This jelly does not move or look like a typical jelly; in fact, it looks more like a flower blooming on the seafloor. Its bell is flat and shaped like a saucer. Coloration can vary, but upside-down jellies are typically greenish to gray-blue, and they have four pairs of elaborately branched but unfused oral arms.
The different colors seen in each upside-down jelly come from its intake of algae from the water sources in which it was raised. Aquarists can distinguish between wild jellies (muddy brown in color) and captive-cultured jellies (blue, black, bright white, green or purple) raised in an aquarium.
Did you know that, instead of swimming or floating, the upside-down jelly spends its life pulsing on its bell in shallow, sunlit water.
The Caribbean, Hawaii and Florida
The upside-down jelly eats zooplankton.
The bell of the upside-down jelly can be up to 14 inches wide, about the size of a serving plate.
Jellyfish populations were once kept in check by predators like sea turtles and jelly-eating marine animals. However, due to ongoing reductions in the populations of their predators, many jellyfish species populations are growing at alarming rates.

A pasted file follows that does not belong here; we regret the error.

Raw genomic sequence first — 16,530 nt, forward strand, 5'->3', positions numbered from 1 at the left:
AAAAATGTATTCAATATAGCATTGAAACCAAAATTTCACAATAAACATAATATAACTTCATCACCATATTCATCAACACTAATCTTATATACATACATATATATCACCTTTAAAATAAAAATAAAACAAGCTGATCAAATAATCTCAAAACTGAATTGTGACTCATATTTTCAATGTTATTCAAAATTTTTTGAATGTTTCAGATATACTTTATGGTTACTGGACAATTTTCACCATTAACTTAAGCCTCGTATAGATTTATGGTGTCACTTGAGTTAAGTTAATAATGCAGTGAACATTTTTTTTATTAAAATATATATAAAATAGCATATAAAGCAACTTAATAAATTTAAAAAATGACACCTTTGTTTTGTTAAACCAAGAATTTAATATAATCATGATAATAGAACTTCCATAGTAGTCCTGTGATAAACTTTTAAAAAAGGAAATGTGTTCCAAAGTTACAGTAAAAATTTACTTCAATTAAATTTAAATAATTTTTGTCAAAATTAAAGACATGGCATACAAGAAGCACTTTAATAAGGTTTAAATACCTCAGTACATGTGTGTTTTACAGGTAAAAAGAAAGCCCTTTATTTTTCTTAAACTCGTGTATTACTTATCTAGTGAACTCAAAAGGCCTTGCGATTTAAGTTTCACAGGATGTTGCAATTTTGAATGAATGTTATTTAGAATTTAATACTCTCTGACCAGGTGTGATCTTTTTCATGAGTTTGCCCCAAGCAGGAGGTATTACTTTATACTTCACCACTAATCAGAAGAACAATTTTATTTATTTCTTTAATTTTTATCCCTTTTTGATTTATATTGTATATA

Sea turtles and other jelly-eating animals, such as tuna, sunfish, butterfish and spiny dogfish, generally keep jelly populations in balance. All seven species of sea turtles include jellyfish in their diets. The largest sea turtle species, the leatherback, depends on jellies for food. Because jellies are more than 90% water and an adult leatherback can weigh more than 2,000 pounds, one turtle can consume a lot of jellies.
Our online shop has the perfect gift for the jellies-lover in your life. Sales from our gift shop support the Aquarium's conservation and animal welfare efforts.
The National Aquarium—and the aquatic world—is full of amazing animals like this one.